hurt at our very door."

Brown promptly obeyed both orders, and Mrs.  Martin, the housekeeper,
hastily prepared a room for the unexpected guest. The doctor soon
responded to the summons, but all his efforts failed to restore the
boy to consciousness that day. The bishop watched the child as
anxiously as if it had been one of his own flesh and blood. He had
neither wife nor child, but perhaps all the more for that, his great
heart held love enough and to spare for every child that came in his
way.

It was near the close of the following day when Tode's eyes slowly
opened and he came back to consciousness, but his eyes wandered about
the strange room and he still lay silent and motionless. The doctor
and the bishop were both beside him at the moment and he glanced from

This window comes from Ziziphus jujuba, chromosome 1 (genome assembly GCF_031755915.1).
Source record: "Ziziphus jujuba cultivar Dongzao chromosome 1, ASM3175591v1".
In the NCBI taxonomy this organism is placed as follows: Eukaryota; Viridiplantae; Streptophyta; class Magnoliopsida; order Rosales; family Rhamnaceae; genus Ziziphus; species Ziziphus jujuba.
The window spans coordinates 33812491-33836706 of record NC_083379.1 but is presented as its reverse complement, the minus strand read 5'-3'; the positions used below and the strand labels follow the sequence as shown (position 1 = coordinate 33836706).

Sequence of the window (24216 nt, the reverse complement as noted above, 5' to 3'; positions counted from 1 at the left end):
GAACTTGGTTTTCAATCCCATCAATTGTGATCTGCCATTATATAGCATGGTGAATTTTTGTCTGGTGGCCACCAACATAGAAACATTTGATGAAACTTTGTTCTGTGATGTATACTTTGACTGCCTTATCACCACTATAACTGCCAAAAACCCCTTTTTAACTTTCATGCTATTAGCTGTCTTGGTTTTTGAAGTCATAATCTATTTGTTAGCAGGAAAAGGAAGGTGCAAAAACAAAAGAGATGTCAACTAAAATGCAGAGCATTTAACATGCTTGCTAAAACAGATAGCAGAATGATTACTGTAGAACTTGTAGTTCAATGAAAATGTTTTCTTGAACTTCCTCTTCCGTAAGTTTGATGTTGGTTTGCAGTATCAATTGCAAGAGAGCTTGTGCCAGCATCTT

one face to the other in a vague, doubtful fashion. He asked no
question, however, and soon his eyes again closed wearily, but this
time in sleep, healthful and refreshing, instead of the stupor that
had preceded it, and the doctor turned away with an expression of
satisfaction.

"He'll pull through now," he said in a low tone. "He's young and full
of vitality--he'll soon be all right."

The bishop rubbed his hands with satisfaction.  "That's well! That's
well!" he exclaimed, heartily.

The doctor looked at him curiously. "Did you ever see the lad before
you picked him up yesterday?"  he asked.

"No, never," answered the bishop, who naturally had not recognised in
Tode the boy whom he had taken into church that Sunday, weeks before.

The doctor shook his head as he drove off and muttered to himself,